In demanding that the Bill be voted down, the Roman Bishops are seeking to impose their will on those denominations and faiths who do wish to be able to make marriage open to all. That, to me, does not spread the message of a God of Love sitting on a Throne of Grace. Maybe they need to take a good hard look at history – why did the Reformation happen in the first place? Why are Independent and National Catholic Churches springing up all over the world, remaining Catholic but separate from Rome? Thinking for yourself never was encouraged by the Roman Church. Those who did usually ended up as victims of the Inquisition.
If we look around the world, there are a number of nations which have equal marriage on their statute books. Have the heavens opened and God inflicted a terrible vengeance on them? Has the fabric of society been torn apart? Has the family been weakened in any way? No, No and No.
We have to remember that it took a very long time for the Roman Catholic Church to realise that the likes of Galileo and Copernicus were right, that the earth isn’t flat, that it doesn’t sit at the centre of the Universe with everything else rotating around it
We are constantly being reminded by God that all are equal in His eyes. Time for that to be remembered.
Let us all pray today that this afternoon’s Debate in the House of Commons brings out the best in people, not the worst.
A friend composed the following prayer:
We thank you for the gift of love, which you created at the dawn of time, to be a blessing for all generations throughout the earth, and an earthly reflection of Your passionate, possessive, jealous love for us through all the ages.
We pray that you would fill each and every marriage with your love and grace, and that every husband and wife would know the joy that comes from sharing and giving.
We know, Lord, that every marriage is a model of Your love for us, but that it exists in this varied, evolving, finite, flawed world, that is created as You have seen fit. We thus ask Your blessing upon all married people, and upon all those whose love makes their union blessed and sacramental in Your eyes.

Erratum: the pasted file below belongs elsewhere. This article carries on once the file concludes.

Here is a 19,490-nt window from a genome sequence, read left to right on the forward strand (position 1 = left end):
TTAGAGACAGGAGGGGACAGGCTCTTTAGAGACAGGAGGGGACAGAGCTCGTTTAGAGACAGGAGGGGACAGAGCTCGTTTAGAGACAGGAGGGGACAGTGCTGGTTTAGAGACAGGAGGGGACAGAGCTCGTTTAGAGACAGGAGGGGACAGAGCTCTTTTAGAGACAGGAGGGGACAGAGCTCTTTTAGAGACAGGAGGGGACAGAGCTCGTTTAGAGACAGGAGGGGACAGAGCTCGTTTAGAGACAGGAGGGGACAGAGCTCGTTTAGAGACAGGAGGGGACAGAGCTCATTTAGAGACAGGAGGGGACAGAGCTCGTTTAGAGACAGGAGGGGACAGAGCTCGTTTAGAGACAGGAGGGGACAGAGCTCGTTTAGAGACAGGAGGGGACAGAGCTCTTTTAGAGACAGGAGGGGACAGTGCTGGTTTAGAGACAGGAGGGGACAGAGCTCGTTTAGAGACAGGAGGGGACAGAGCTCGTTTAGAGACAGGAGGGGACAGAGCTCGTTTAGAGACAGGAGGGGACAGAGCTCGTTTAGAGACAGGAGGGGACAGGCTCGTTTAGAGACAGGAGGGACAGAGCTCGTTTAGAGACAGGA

We thank you for all those who create homes and families of love, and wish to join with You in the Creation and Sustenance of all our children, especially those who chose to offer their parental love to those who are not their physical children. We see in Your Word so many examples of intense love between those who are bonded by commitment and choice, that we know that you live in ALL our families, whether they be Families of Birth, or Families of Choice.
We pray for all those who do not enjoy those blessings, remembering that you are Father and Mother to us all, especially the orphaned, and Husband and Wife to us all, especially to those who live lives of solitude, either by choice or destiny.
We pray, as you have commanded us, for those in positions of civil authority.
We pray that our Government will act with wisdom and righteousness, celebrating marriage as the recognition of lifelong love and commitment for all.
We pray for forgiveness for our nation, for a past in which our Government has sought to make evil out of love, and to create artificial differences between Your Children, among whom we know You see not male or female, nor slave or citizen.
And we pray for ourselves, that we would speak out in support of marriage for all with gentleness and kindness, but also with courage and confidence.
In the name of Christ Jesus, and the spirit of Ruth and Naomi and Jonathan and David, our Lord, we pray.
May the Holy Spirit be with our Members of Parliament during their debate, and may Almighty God bless them all.
In the name of the Father, and of the Son, and of the Holy Spirit. Amen.